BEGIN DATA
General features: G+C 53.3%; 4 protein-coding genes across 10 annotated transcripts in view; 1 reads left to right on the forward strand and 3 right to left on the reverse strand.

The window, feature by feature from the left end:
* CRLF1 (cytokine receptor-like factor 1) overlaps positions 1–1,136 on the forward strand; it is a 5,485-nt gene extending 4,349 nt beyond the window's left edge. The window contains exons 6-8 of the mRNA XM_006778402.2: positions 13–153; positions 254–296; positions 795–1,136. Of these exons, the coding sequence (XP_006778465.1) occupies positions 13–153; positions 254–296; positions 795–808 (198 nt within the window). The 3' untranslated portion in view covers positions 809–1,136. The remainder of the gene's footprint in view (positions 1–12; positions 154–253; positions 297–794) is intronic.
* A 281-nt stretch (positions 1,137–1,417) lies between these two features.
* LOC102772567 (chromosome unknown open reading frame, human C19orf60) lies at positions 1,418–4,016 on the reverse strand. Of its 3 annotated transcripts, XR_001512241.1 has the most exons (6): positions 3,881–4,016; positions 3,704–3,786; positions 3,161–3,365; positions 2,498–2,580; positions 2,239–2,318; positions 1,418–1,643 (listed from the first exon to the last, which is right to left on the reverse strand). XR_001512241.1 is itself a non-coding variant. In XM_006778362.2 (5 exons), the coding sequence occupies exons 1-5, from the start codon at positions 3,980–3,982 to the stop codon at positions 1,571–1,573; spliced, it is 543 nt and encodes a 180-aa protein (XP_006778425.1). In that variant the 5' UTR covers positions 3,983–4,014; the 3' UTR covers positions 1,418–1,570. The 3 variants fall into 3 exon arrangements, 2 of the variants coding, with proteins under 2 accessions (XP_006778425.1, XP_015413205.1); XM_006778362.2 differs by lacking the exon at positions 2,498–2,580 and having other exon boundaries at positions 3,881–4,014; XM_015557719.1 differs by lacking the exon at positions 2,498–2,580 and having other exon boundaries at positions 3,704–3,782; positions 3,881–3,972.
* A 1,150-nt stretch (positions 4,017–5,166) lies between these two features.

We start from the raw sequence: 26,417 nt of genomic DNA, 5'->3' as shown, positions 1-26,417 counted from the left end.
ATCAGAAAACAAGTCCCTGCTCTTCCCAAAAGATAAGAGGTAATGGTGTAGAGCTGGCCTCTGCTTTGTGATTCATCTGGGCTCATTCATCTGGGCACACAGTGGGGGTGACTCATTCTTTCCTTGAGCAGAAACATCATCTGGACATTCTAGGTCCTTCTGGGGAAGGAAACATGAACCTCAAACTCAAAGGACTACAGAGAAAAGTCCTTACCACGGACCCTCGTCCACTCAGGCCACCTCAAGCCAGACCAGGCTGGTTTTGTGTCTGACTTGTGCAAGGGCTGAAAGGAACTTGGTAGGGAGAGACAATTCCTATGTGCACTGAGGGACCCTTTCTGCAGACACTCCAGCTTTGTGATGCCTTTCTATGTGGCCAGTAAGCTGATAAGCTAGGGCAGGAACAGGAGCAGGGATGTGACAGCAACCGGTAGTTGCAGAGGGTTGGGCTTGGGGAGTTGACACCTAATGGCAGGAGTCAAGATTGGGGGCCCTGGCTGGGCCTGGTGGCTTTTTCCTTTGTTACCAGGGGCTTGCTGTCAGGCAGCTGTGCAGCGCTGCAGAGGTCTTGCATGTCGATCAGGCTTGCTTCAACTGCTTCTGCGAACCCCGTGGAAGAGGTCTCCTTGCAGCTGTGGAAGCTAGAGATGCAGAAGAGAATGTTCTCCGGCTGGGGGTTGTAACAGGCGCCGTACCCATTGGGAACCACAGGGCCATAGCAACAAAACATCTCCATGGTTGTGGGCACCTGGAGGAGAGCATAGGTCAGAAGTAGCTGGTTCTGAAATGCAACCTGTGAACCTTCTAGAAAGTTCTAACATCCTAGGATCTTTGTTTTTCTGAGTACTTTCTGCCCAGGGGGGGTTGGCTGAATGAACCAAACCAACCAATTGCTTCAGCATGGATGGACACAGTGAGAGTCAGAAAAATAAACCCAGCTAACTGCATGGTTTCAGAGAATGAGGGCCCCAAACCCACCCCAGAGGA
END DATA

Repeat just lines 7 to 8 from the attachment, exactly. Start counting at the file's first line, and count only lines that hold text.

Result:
We start from the raw sequence: 26,417 nt of genomic DNA, 5'->3' as shown, positions 1-26,417 counted from the left end.
ATCAGAAAACAAGTCCCTGCTCTTCCCAAAAGATAAGAGGTAATGGTGTAGAGCTGGCCTCTGCTTTGTGATTCATCTGGGCTCATTCATCTGGGCACACAGTGGGGGTGACTCATTCTTTCCTTGAGCAGAAACATCATCTGGACATTCTAGGTCCTTCTGGGGAAGGAAACATGAACCTCAAACTCAAAGGACTACAGAGAAAAGTCCTTACCACGGACCCTCGTCCACTCAGGCCACCTCAAGCCAGACCAGGCTGGTTTTGTGTCTGACTTGTGCAAGGGCTGAAAGGAACTTGGTAGGGAGAGACAATTCCTATGTGCACTGAGGGACCCTTTCTGCAGACACTCCAGCTTTGTGATGCCTTTCTATGTGGCCAGTAAGCTGATAAGCTAGGGCAGGAACAGGAGCAGGGATGTGACAGCAACCGGTAGTTGCAGAGGGTTGGGCTTGGGGAGTTGACACCTAATGGCAGGAGTCAAGATTGGGGGCCCTGGCTGGGCCTGGTGGCTTTTTCCTTTGTTACCAGGGGCTTGCTGTCAGGCAGCTGTGCAGCGCTGCAGAGGTCTTGCATGTCGATCAGGCTTGCTTCAACTGCTTCTGCGAACCCCGTGGAAGAGGTCTCCTTGCAGCTGTGGAAGCTAGAGATGCAGAAGAGAATGTTCTCCGGCTGGGGGTTGTAACAGGCGCCGTACCCATTGGGAACCACAGGGCCATAGCAACAAAACATCTCCATGGTTGTGGGCACCTGGAGGAGAGCATAGGTCAGAAGTAGCTGGTTCTGAAATGCAACCTGTGAACCTTCTAGAAAGTTCTAACATCCTAGGATCTTTGTTTTTCTGAGTACTTTCTGCCCAGGGGGGGTTGGCTGAATGAACCAAACCAACCAATTGCTTCAGCATGGATGGACACAGTGAGAGTCAGAAAAATAAACCCAGCTAACTGCATGGTTTCAGAGAATGAGGGCCCCAAACCCACCCCAGAGGA